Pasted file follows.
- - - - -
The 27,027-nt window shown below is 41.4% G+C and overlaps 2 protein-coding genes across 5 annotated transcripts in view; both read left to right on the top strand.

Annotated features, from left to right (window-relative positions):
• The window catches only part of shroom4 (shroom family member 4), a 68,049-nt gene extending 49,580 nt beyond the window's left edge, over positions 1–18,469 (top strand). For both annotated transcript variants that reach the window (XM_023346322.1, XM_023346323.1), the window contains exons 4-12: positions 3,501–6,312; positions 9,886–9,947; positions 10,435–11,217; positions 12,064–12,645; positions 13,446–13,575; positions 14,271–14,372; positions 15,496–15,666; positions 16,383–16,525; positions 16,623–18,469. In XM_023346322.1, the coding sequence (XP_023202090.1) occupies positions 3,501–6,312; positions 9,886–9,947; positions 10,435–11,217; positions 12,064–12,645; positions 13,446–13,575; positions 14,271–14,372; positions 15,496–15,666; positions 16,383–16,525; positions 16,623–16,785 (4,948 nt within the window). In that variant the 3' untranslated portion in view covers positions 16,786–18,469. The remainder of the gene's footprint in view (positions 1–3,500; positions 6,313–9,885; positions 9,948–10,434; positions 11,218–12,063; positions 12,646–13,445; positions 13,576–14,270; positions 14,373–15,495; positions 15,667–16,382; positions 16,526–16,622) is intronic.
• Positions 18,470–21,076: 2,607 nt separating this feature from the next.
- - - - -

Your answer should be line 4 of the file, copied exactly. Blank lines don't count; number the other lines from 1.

• Positions 18,470–21,076: 2,607 nt separating this feature from the next.